The defendant's employees placed the scraper on the vacant lot, on the day in question, after working in the vicinity of Third and Oak Streets, and left it with the blade lowered. While using the machine on these streets that day, many children would follow it up and down the streets. The defendant's employees, after placing the machine on the vacant lot at the conclusion of the day's work, did not fasten the flywheels so that it would be impossible for children to raise and lower the blade or operate its mechanism. The flywheels could have been tied with a rope so that they could not have been moved.
The only testimony that the piece of ground where the machine was placed was used as a playground was that of some of the children who testified at the trial. They testified that they played there. It does appear, however, that directly across the street the land was used as a playground, as there was a baseball diamond there. One of defendant's witnesses testified as follows: "Q. This particular spot where the tractor was left was, I suppose, in your opinion the most suitable spot and you left it there? A. That was the only place we could leave it; there is no other empty space there. Q. There was empty space in that vicinity? A. There were playgrounds."
The plaintiffs alleged that the defendant was negligent: "d. In permitting a machine, to wit: the said road scraper, which was attractive to children of tender age and dangerous to them, to remain unattended, unguarded and unlocked at or near Oak Street, a road used for travel in the said Borough of Taylor, and on a plot of ground or open field used as a play ground."
The questions before us are whether, under the foregoing facts, there was any evidence of negligence on the part of the defendant, and, if so, whether its negligence was the proximate cause of the minor plaintiff's injuries.
The appellee raises an additional question as to whether there could be any recovery by the plaintiffs for the reason that the alleged negligence of the defendant or its employees occurred in the exercise of a governmental function. As to this it is sufficient to say no such question was raised in the lower court either at the trial or on the motion for a new trial; hence it cannot be considered here. McLaughlin et ux. v. Monaghan, 290 Pa. 74, 138 A. 79.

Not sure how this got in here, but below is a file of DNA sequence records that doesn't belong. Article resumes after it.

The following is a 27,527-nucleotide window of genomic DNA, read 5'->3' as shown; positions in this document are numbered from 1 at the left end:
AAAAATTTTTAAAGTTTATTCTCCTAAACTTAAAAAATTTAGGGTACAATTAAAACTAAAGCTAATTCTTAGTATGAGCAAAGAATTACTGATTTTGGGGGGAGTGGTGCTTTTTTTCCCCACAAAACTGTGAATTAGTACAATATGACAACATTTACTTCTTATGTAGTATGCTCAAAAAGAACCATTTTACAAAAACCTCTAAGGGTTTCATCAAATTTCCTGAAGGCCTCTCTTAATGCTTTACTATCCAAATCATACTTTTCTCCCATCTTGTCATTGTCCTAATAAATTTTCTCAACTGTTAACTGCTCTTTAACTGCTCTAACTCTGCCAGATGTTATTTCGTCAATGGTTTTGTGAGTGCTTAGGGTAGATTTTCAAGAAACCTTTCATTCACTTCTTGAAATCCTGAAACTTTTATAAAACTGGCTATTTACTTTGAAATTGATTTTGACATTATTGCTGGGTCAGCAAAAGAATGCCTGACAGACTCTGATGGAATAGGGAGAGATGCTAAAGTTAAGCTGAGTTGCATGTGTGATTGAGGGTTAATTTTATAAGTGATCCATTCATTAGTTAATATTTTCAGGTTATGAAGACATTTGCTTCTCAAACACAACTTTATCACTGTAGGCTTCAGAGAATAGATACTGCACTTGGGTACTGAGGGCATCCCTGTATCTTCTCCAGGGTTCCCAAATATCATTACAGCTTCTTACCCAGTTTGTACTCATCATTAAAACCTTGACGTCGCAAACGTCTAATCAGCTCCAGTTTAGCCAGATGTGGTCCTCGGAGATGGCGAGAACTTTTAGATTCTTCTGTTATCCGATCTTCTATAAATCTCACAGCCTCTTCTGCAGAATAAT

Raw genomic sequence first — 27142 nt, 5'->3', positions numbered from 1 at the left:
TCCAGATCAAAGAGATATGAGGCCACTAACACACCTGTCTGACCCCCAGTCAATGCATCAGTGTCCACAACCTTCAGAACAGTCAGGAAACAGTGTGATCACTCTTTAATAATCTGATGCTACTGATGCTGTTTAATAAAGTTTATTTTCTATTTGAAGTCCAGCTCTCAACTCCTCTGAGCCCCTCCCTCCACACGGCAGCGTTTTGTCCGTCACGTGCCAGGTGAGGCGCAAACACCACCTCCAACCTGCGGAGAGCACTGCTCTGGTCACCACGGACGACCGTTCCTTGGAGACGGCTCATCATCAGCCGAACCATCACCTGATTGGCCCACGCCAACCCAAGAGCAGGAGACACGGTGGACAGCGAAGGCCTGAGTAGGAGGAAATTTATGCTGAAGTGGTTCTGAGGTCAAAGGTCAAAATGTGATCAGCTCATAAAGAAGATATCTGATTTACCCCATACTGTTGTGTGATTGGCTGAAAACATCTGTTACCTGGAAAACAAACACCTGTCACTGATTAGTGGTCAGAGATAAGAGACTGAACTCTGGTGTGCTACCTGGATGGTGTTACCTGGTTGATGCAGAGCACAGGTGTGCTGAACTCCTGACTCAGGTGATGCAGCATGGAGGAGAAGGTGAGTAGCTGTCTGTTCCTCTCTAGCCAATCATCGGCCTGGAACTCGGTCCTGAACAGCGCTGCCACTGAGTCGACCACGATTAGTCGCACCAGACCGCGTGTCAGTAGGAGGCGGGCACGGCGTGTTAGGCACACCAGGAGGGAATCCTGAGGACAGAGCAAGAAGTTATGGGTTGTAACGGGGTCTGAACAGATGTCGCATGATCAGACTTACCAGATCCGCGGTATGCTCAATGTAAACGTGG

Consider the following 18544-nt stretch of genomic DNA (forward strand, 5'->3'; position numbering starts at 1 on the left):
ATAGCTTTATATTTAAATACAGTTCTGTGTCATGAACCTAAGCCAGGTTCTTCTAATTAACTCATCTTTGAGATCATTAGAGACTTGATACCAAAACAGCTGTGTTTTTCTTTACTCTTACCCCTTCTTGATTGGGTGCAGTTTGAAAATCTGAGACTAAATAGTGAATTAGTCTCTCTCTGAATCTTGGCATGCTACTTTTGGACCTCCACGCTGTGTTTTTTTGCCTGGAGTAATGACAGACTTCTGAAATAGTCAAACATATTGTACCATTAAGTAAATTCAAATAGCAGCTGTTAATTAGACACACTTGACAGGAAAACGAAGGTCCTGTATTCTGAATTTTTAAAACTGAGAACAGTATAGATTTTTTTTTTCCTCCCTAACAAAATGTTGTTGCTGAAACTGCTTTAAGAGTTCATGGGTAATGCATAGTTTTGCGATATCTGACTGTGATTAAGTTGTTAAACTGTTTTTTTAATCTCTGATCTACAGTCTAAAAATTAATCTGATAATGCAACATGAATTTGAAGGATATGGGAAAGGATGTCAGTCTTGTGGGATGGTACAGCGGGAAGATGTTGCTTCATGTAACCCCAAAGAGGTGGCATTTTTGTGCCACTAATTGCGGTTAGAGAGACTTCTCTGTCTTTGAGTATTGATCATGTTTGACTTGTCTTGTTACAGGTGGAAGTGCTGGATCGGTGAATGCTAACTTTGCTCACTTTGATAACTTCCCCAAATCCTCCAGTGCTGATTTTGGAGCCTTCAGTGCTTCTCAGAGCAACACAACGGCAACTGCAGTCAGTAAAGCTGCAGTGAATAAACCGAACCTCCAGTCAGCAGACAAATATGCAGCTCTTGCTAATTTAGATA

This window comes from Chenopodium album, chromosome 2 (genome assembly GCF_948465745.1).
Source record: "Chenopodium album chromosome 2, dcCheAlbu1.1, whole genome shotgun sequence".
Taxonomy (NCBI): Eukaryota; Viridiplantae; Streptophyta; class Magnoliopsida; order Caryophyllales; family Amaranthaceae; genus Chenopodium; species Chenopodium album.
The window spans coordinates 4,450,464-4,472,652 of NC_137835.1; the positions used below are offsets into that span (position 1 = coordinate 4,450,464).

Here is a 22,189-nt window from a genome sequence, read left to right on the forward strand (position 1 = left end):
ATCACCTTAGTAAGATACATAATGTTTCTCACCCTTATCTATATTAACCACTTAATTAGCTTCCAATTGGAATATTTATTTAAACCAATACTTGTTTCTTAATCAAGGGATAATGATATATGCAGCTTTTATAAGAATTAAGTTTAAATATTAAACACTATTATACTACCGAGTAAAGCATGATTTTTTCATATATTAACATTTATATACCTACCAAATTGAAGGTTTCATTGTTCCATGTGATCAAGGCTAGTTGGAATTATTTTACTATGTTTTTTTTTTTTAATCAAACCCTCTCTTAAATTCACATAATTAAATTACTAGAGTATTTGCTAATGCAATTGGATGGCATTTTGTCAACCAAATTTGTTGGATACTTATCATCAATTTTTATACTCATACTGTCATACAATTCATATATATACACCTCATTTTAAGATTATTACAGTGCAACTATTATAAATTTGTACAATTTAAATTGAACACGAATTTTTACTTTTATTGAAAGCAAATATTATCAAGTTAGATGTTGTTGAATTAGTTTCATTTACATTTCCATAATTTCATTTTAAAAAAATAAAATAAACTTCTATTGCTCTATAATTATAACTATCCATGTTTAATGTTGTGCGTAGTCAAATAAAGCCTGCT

The defendant, through its employees, had knowledge of the attractiveness of the road scraper to the children. As the scraper was being operated by the employees of the defendant, the children would follow it up and down the streets in their neighborhood and in the vicinity of which the machine was placed at night. Under the circumstances, the defendant, through its employees, should have known that the children would, at the first opportunity, attempt to get on it, to play with it, and to try out the unfastened mechanism. The defendant ought to have anticipated that children would be playing in that vicinity, and, in so doing, be attracted to this machine placed upon the vacant lot, which was at least adjacent to, if not a part of, their recognized playgrounds. The defendant should also have known that, when it placed the scraper, at the end of the day, on this vacant lot just off of two streets of the borough, it would be used by the children in the course of their play, and that, owing to its unguarded condition, it would be dangerous to them when so engaged. This machine was knowingly placed by the defendant in the vicinity of the playground of children, who had manifested their interests in it during its operation throughout the day, and immediately adjacent to public highways. It was the duty of the defendant to have regard to the reckless and thoughtless tastes and traits of childhood. Kreiner v. Straubmuller, 30 Pa. Super. 609.
If this machine might become dangerous if a child chanced to set it in motion while playing with it, there was a duty on the defendant to take such precaution as was reasonable, under the circumstances, to prevent injury by it. Guilmartin v. Philadelphia, 201 Pa. 518, 51 A. 312. "Circumstances may beget duties which would not ordinarily be implied, and when they are shown to exist the questions arising are questions of fact, not of law: Schilling v. Abernethy, 112 Pa. 437": Kreiner v. Straubmuller, supra, 30 Pa. Super. 609, page 612. In the present case, the question whether the action of the children in playing upon the scraper was one of the things which might have been expected to occur, and against the disastrous result of which the defendant was bound to guard, is one of fact for the jury.
It was natural that the playful instinct of the minor plaintiff and his companions took them to the scraper placed in the neighborhood of their homes, adjacent to the streets which they used and in close proximity to, if not on, land used and recognized as their playgrounds. This machine the defendant's employees left in such condition that its mechanism could be operated by children attracted to it, with resulting injury. In the case of Rachmel v. Clark, 205 Pa. 314, 319, 54 A. 1027, 1028, the Supreme Court, quoting COOLEY, C.J., in Powers v. Harlow (Mich.), 51 Am. Rep. 154, stated: "Children, wherever they go, must be expected to act upon childish instincts and impulses; others who are chargeable with a duty of care and caution toward them must calculate upon this, and take precautions accordingly. If they leave exposed to the observation of children anything which would be tempting to them, and which they, in their immature judgment, might naturally suppose they were at liberty to handle or play with, they should expect that liberty to be taken."